Repeal Act 97

Below is a press release by Puna Pono Alliance on Act 97 related to Geothermal development and a letter from Harry Kim on Act 97.  Please share with others.  Mahalo.




Press release…..FYI for immediate release

Puna Pono Alliance has reached out around the state and to the Puna community to support repeal of act 97. In response Brenda Ford has introduced a resolution to repeal act 97 and asking the other Hawaii state county councils to do the same. Russel Ruderman, and Faye Hanohano are leading the effort to repeal act 97 at the state level as well. Harry Kim has been the leading critic of act 97,has traveled to Honolulu, twice, Maui once and Moloka’i once. Harry will be addressing the council in Hilo this Wednesday at 9:00am on the issue. Puna Pono Alliance is expecting a large number of residents to turn out in  Pahoa as well as some in Hilo, and Kona.

Many groups are circulating calls for support of Harry Kim, Puna Pono Alliance, and Brenda Fords resolution to repeal act 97, in the community. Should be quite a show in Pahoa, in particular with musicians and dancers, coming to the council office in Malama Market Center.

Harry Kim has also written an editorial on the subject (see attachment) please feel free to publish it. For more information on Harry’s letter or the action at the county council this Wednesday call:

Robert Petricci


An Act that Should Not Be by Harry Kim, former Hawaii County Mayor

This letter is written to you because of my very strong feelings on a law that was passed in 2012 that should not be, because of its impact on our island environment and people’s desired lifestyle.

This is not about taking positions for or against geothermal development and the need to seek sensible alternate energy sources. This is about Act 97, that was passed without people’s awareness of what was proposed, and took away decades of land use planning intended to assure use of land is compatible with people’s desired lifestyles. This Act removed the County government authority to regulate development, and removed community opportunity for input to evaluate possible social, environmental, and scientific issues.

I do not have enough space here to fully cover the implications of Act 97, but I will cover them in brief.

What does Act 97 do?

  • Allows geothermal exploration and development in all state land use categories: conservation, urban, rural, and agricultural (including ceded lands).
  • Eliminates the County government’s approval and review process over geothermal development. With this goes the permit process and people’s opportunity for meaningful input.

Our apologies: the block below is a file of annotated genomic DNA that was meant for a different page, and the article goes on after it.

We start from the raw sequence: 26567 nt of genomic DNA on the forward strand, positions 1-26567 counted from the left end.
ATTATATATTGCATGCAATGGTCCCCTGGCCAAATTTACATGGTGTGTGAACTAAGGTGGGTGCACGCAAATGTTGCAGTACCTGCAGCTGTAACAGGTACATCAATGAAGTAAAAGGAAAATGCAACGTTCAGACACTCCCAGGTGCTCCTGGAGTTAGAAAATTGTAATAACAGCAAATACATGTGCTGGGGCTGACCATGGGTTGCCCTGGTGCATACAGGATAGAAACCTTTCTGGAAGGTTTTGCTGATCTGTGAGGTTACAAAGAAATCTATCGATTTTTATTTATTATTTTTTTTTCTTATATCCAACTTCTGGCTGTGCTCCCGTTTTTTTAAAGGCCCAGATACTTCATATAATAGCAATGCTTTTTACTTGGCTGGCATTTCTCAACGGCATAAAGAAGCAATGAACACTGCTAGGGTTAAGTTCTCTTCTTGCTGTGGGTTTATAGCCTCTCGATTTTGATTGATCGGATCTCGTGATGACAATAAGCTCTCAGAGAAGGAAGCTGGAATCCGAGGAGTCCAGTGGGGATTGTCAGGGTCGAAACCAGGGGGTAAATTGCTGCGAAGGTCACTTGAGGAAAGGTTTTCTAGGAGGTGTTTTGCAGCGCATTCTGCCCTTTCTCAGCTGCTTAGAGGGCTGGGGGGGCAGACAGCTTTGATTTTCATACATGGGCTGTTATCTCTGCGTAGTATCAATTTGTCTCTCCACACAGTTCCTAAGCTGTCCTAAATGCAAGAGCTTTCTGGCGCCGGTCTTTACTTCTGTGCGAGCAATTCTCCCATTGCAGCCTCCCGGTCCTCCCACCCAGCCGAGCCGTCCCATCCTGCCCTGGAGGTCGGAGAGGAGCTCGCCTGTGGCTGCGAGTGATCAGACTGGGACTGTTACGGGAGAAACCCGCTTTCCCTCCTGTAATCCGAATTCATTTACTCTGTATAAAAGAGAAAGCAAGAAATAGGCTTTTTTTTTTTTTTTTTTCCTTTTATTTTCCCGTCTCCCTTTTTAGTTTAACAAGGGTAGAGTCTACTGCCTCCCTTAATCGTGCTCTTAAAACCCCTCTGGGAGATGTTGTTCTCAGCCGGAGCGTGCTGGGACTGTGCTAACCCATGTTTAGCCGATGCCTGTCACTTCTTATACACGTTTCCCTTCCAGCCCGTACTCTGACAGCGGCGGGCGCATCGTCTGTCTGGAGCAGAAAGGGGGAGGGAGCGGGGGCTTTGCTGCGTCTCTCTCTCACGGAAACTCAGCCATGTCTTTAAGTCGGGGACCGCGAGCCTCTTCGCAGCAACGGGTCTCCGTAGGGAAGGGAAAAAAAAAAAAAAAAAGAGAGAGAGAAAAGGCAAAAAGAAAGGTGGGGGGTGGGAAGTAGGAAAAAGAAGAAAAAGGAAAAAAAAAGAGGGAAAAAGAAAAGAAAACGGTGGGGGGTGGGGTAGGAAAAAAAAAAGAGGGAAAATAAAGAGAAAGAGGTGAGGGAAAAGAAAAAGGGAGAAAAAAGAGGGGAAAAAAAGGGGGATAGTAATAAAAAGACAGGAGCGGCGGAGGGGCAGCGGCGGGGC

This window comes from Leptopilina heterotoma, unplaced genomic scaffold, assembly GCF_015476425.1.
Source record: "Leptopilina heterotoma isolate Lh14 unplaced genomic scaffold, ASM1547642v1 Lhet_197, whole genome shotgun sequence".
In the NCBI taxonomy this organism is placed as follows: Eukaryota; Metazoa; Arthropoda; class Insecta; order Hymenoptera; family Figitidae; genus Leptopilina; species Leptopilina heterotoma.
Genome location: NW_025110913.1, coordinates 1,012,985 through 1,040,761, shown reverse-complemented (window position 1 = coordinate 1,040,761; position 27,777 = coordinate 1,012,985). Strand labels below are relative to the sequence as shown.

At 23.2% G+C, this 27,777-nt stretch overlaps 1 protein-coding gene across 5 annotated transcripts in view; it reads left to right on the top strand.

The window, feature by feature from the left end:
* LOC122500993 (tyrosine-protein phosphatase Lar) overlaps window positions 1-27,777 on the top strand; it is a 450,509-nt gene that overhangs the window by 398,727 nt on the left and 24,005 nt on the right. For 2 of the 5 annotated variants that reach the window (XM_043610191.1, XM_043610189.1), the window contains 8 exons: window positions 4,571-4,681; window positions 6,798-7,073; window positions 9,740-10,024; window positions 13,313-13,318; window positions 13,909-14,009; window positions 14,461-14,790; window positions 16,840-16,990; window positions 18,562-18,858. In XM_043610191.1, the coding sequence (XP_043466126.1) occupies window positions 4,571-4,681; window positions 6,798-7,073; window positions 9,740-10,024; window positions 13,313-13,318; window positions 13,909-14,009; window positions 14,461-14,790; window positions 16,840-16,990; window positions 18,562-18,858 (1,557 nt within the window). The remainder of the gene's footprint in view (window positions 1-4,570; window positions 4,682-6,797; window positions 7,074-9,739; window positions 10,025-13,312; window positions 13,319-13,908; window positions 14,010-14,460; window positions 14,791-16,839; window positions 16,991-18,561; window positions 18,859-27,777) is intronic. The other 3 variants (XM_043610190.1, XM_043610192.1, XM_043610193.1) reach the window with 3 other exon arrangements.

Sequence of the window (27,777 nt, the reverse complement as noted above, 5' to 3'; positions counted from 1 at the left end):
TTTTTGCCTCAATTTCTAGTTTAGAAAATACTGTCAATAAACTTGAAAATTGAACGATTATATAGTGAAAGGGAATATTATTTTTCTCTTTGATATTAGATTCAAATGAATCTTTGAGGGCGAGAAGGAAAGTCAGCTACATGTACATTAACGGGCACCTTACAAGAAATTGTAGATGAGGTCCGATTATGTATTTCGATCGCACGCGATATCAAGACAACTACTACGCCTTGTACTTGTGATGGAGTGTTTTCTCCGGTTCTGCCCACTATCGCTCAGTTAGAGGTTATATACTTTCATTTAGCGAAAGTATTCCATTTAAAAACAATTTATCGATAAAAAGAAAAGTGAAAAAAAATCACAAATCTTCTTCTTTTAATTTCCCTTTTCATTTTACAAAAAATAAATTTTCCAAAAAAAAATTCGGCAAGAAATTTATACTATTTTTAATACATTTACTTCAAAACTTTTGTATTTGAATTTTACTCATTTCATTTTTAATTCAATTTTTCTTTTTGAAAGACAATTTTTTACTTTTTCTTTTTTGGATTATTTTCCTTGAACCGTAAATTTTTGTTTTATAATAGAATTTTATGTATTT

• Allows geothermal power plants to be built anywhere in agricultural and rural districts without a county land use permit or public hearing because it is a right by law.
  • Entirely eliminates geothermal subzones, which were created in 1983. Subzones were established where geothermal could be developed based on specific guidelines set by law.
    • Consideration had to be given that the development would not have unreasonable adverse health, environmental, or socio-economic effects on residents or surrounding property;
    • Subzones were to situate geothermal development in areas of the lowest potential environmental impact.

Act 97 initially included provisions to remove all Chapter 343 (EIS and EA) requirements for geothermal, but supporters were persuaded to instead channel that exemption request to the proper authority, the Environmental Council of the Department of Health. Fortunately, that exemption attempt failed at the last minute in May 2012. My concern is that this will be attempted again.

This is not just a Puna issue, as Senate Resolution 25 directed the controversial Public Land Development Corporation to identify areas on the island of Maui and the island of Hawaii for potential geothermal sites.

At this time, some of our state and county legislators have introduced measures to repeal Act 97. They need your support please. You can do this by contacting all state legislators and county council members and voicing your support for the repeal of this Act. There are attempts at this time by some members of the state legislature to “fix” this Act. The focus on amending it has been directed toward the “home rule” issue but no attention on the most important element: the subzone issue. This Act cannot be fixed. It must be repealed.

It is my opinion that Act 97 violates every sense of integrity, of fairness and a trust to just do what is right. A line must be drawn to say “Stop,” and we must refocus on our responsibilities for social, environmental and spiritual care.